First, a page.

The movie strikes one of my favorite balances: it’s weird and stylish without being avant-garde or impenetrable. It’s obviously a movie telling a story, there’s no question of “wait, did that happen ,” or “did I misunderstand the purpose of that scene,” there are little splashes of excitement and whimsy that separate it from a movie made by anyone other than Boots Riley. Scott Pilgrim and Dazed and Confused fill that same role for me, and they’re some of my all-time faves. A movie can score so many extra points from me just for trying. It can be a “bad movie” and still wedge itself into my heart (I’m lookin’ at you, Smokin’ Aces).
It draws a lot from Idiocracy, which is a hard comparison to avoid given Terry Crews’s similarly small role in both and the popularity of self-abuse game shows (though the timbre of this flick’s 150-million-viewer strong I Got The Shit Kicked Out of Me is a measure darker). I felt StBY was less cynical, though. Even with the folks happy to be slaves under Silicon-Valley endgame company Worryfree, Idiocracy opens with humanity already totally done for. And I always appreciate cynicism in the service of utopia rather than a bitter stew.
The bloody head-wound worsening until his third act redemption was on-the-nose, but Lakeith’s stagger throughout made him look weighed down. The world is always crushing him. And now I’m embarrassed that I didn’t register whether or not it persisted after that same redemption moment.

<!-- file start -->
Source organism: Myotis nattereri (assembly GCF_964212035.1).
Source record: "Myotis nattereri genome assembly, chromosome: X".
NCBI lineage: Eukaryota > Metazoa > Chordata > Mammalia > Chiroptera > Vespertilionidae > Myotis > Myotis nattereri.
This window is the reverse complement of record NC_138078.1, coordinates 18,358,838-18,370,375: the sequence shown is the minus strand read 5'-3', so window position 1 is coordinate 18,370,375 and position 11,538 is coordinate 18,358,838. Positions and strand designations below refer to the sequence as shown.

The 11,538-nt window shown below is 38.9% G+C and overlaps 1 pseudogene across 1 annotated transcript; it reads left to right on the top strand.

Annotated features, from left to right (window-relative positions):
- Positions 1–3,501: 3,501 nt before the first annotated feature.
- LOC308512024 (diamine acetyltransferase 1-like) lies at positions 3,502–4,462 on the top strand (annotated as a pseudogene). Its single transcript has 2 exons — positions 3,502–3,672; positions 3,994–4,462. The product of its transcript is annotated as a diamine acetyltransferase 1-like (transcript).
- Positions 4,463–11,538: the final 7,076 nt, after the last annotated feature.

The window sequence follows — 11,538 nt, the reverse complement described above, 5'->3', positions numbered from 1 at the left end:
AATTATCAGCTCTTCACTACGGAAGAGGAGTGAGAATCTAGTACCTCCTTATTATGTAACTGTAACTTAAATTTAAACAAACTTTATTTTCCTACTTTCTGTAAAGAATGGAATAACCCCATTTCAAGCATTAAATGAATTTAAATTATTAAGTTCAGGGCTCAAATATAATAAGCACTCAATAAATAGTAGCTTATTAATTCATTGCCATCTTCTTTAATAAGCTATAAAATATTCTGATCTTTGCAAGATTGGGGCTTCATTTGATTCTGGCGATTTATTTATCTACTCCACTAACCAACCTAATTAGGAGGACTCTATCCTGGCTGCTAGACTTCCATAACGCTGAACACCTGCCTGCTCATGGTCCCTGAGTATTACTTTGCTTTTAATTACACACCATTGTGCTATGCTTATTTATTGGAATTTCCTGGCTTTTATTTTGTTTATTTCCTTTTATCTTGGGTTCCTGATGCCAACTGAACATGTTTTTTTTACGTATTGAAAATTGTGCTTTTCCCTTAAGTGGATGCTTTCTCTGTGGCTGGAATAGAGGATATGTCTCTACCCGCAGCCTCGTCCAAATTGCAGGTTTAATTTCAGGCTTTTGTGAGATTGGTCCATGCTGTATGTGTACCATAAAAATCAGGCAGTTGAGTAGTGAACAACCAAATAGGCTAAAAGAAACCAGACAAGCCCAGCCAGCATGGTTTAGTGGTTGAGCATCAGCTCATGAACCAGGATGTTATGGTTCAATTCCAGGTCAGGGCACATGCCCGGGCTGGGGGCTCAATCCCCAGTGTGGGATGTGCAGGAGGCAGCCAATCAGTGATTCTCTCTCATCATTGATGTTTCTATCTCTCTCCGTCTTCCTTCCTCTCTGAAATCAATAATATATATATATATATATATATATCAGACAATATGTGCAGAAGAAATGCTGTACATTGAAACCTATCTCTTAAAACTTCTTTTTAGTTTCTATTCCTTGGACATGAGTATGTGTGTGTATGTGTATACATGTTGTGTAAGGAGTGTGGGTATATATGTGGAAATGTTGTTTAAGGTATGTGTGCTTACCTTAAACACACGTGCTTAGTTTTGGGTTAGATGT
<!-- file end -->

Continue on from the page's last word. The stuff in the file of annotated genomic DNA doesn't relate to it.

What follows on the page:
Armie Hammer did a pitch-perfect sneering Winklevii, so it stands to reason that he’d be the best fit for the sort of dictator tech-bro we see ascending to power around us every day. He’s won me over, big time, and I love comparing his maxed-out persona here with the snuggly big-brother-lover he played in Call Me By Your Name.
So simple that maybe you missed it but the popular soft drink is named Soda Cola. Made better for not rubbing it in the audience’s face (though it certainly rubs Cassius’s face). And along those lines, I am so embarrassed that it took me until the actual last reading of his name that “Cassius Green” = “Cash Is Green,” but there’s no WAY anyone else missed that.
And there was even more! Loved the costuming; psychedelic suits, bold ties, one-of-a-kind earrings. Extra flair like Mr. ____’s eyepatch seems a little try-hard when you focus on it, but who gives a shit? David Cross and Patton Oswalt were truly the best selections for white voice; I’ll follow Lily James into the dark after Baby Driver. So cool to see fellow NYU-er and inspired comedienne Kate Berlant show up (… Though now that I think about it, she vanishes halfway through, hm), along with cameos by Bay Area comics Kamau W. Bell and Nato Green. The Coup and tUnE-yArDs synthesize their boisterous joy for a soundtrack that had me swaying and tapping my toes every time a beat dropped. I’m going to be listening to “Level It Up” and “Hey Saturday Night” for the rest of the month, guaranteed. And let’s not forget, Patton starred in The Coup’s video for “The Magic Clap” back in 2012, which was, of course, from an album titled Sorry To Bother You.
Finally: I’ve spent some time lingering in Layover, the Oakland bar hosting several scenes. Just need to cap this on my cool, y’know?